The next in our series outlining which games mean the most for each team in the Big 12.
Today: the Longhorns of Austin.
The stretch: at Texas Tech (Sept. 18), vs. UCLA (Sept. 25), vs. Oklahoma (Oct. 2) and at Nebraska (Oct. 16)
The breakdown: First things first: 1-3 is a very real possibility for Texas during this stretch. Texas Tech is in perfect position for the upset, bringing the Longhorns to Lubbock and making Garrett Gilbert face his first tough test on the road after warmup games against Rice and Wyoming.
Texas Tech has plenty of its own questions, but Texas had better hope this game doesn't turn into a shootout. They've got the defense to do it, but keeping this to a 24-17 sort of game would put the Longhorns in a much better situation. The fewer times Gilbert is forced to make pressure throws, the better. Get him into manageable third-and-4s with a bruising running game featuring Tre Newton, Fozzy Whittaker and Cody Johnson. The more third-and-11s Gilbert sees, the more likely it is that Texas Tech makes him pay for it. He's seen a James Willis defense (Texas Tech's current coordinator) before, as the linebackers coach at Alabama. Willis will be coming after Gilbert often, testing the sophomore just like he did in the national title game.
UCLA is a losable game, but if Texas takes care of business, they should win convincingly. The Longhorns home-winning streak won't last forever, but the Bruins ending it would be a shocker.
Texas-Oklahoma in the Cotton Bowl has been a toss-up for the past few years, and 2010 shouldn't be any different. Expect each defense to dominate the other team, with the winner taking advantage of a few key plays. Annually, with both teams in the top 10, it's one of the toughest games to pick in the conference. Texas has had the edge lately, winning four of the past five games in Dallas.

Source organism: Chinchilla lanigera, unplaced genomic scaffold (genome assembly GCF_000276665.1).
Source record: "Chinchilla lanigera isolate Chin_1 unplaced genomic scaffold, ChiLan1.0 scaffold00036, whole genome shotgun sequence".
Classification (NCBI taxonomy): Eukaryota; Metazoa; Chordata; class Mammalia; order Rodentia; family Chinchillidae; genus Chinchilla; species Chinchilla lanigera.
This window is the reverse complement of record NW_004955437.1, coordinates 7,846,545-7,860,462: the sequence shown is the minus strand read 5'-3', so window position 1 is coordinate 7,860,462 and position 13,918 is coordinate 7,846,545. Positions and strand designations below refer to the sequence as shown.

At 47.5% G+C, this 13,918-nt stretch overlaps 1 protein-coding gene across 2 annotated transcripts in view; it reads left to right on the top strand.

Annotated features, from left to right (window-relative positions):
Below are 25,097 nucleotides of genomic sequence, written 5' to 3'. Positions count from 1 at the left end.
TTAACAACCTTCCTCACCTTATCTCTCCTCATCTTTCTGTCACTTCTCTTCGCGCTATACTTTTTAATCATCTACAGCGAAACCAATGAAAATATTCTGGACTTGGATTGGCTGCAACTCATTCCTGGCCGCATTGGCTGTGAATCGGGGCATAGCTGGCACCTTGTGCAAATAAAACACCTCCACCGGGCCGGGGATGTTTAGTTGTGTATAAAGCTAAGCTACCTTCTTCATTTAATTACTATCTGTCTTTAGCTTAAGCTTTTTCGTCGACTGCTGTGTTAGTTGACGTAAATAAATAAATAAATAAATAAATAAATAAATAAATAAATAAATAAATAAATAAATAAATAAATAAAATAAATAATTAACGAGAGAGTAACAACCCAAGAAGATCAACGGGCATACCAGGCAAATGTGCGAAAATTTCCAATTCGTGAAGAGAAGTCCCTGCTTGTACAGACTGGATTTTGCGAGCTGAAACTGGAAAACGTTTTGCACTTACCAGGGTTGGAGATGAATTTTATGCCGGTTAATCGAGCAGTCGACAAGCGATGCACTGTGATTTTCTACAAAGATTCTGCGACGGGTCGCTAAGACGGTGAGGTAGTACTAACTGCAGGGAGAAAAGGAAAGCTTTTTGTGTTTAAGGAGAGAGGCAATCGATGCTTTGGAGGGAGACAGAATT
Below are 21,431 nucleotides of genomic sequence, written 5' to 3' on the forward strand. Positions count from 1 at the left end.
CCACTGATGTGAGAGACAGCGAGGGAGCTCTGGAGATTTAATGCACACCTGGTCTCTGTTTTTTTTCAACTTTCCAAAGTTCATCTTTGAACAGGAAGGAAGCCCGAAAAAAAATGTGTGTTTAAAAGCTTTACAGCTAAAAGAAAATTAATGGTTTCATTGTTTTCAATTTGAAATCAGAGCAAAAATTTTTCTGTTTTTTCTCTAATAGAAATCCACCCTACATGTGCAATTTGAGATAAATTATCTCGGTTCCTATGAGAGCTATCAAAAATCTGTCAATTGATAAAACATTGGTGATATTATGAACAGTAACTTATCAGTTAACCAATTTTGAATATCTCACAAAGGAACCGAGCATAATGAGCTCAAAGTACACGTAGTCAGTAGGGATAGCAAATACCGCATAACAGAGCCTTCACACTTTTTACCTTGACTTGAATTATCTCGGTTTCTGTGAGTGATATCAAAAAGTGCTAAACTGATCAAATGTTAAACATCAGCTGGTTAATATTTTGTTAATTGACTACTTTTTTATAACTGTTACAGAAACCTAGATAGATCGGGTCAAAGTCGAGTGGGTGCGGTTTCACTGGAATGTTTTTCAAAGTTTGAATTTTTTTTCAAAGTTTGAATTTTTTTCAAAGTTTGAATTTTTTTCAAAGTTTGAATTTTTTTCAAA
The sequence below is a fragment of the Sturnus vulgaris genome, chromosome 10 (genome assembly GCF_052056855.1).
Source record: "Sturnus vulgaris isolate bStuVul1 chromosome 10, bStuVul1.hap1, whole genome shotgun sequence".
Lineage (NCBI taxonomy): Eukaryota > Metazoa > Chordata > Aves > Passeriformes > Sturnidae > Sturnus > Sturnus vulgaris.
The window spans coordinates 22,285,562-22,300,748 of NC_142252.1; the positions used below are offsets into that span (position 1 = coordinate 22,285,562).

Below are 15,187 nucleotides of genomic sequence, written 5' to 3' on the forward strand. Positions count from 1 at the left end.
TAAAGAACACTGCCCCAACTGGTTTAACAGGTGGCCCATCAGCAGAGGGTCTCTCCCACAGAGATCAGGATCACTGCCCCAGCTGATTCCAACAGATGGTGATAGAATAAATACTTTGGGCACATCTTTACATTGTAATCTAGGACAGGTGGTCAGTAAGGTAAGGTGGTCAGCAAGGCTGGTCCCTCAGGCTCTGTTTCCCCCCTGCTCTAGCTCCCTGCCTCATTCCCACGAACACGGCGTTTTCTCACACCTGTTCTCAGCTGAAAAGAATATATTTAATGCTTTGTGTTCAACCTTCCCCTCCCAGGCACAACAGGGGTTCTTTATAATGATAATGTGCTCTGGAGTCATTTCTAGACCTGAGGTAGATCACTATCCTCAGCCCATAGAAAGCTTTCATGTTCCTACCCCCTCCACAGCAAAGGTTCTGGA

You may have heard something about this Texas-Nebraska game coming up. I can recall a few things.
Texas' two weeks to prepare for the Huskers is a bit of an X factor, but Nebraska gets nine days after a Thursday night matchup against Kansas State. From the outside looking in, it would seem Nebraska and its fans are taking the game a bit more seriously than Texas and its exes. We'll see if that's the case on the field. Texas has the advantage in overall defense by a hair. Quarterbacks favor Texas by a mile and running backs favor Nebraska. Offensive lines lean toward Lincoln. With each team's fearsome secondary, the receivers may be rendered meaningless. But like in the Big 12 title game, it could come down to special teams. Texas doesn't have Hunter Lawrence to depend on anymore. Nebraska still has Alex Henery, one of the nation's best.
The prediction: 3-1, with a loss to Nebraska
More Key stretches: